Originally Posted by michaeltscott
No, it isn't. Forcing the ISPs to increase their port capacity to accommodate whatever download demand their customers choose to place on it is not the point. Also, you definitely can't force networks passed through by Netflix's traffic to provide any particularly amount of bandwidth to traffic that's not even headed to their customers. Most claimed not to have been throttling Netflix traffic and in cases Netflix supported those claims.
What Netflix needs to make their business work is exactly what they're paying the ISPs for: private lanes which go into private ports so that their traffic is never in contention for transit to or entrance into ISP networks. Any FCC regulation which tries to force ISPs to accommodate that sort of custom arrangement without being paid is doomed to be blown away when its legality is challenged.
Right now the public hasn't been told what the "Net Neutrality" regulations say and its almost certain that they're written poorly in terms which can be construed in too many ways. As you say it will certainly be challenged and probably rewritten multiple times before they come up with a document which is at all meaningful and enforceable, but it probably won't change Netflix's arrangements or what they pay for them because what Netflix needs and is getting from the ISPs for their money is special treatment which they should have to pay for.
This is about transparency, not just about who pays what. The DC ruling provided an option for the FCC to re-classify ISP's as telecoms. This means that they fall under the same form of legal principals as utility companies, (I happen to work in the utility business as an energy consultant) and can continue to operate as monopolies as long as they continue to invest in their infrastructure and meet consumer demand. How they meet that demand, which includes cost increases, is dependent on specific guide lines that have been approved by a regulatory agency (ie: public utilities board). When an ISP charges Netflix a fee, whether it's defined as paid priority or not, under the new ruling, it has to be scrutinized by the FCC and can not be taxed on as a hidden cost, which eventually comes back to the consumer through Netflix. If they can not tax on that hidden fee, then we will know exactly what broad band service actually costs. The reason why broadband is so much cheaper in other developed countries, is that there is more competitive pricing, and IMO, the reason why there is more competitive pricing, is because these type of regulatory principles exist .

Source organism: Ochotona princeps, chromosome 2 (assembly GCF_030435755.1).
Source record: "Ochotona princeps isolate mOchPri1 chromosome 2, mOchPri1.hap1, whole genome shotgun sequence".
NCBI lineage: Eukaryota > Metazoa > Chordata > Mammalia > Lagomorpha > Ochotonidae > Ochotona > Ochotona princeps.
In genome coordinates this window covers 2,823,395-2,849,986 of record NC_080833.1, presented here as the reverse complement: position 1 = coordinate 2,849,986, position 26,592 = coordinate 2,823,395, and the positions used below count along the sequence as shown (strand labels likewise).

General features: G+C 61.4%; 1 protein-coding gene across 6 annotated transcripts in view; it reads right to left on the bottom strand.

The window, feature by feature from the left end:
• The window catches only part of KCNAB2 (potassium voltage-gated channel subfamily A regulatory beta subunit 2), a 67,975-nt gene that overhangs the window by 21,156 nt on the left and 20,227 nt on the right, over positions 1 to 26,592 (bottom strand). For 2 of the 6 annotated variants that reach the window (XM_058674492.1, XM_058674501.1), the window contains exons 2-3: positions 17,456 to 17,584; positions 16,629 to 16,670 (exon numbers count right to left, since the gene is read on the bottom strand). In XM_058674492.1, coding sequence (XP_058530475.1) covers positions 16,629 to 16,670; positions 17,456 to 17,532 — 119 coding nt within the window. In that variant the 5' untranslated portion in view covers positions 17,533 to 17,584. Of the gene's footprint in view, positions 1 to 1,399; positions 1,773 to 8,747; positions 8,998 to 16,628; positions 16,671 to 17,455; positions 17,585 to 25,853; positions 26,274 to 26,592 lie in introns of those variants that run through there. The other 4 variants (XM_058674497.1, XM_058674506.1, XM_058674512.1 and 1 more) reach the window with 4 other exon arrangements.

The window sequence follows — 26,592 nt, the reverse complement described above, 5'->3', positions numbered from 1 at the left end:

Originally Posted by Keenan
Yes, but they're two of the Big 3 along with Verizon, who has already tried this before and lost(given what their earlier win has brought about today), and while certainly possible I just don't see the smaller ISPs getting into a fight with the FCC. I also read that this time around the FCC took particular care to make sure that their proposed rulings/regulations were on very solid ground and would be tough to overturn. I guess we'll see, though I'll bet we don't see any pushback from the ISPs, at least not in the manner of getting the rules changed, business is far too good to have to explain to their shareholders why they want to poke the bear again. They'll do a lot of sabre-rattling of course, but nothing that would actually force a change to the rules.
That sabre-rattling may or may not be a lost cause, but they will probably appeal, which means delays in applying the rules, as it gets tied up in the courts.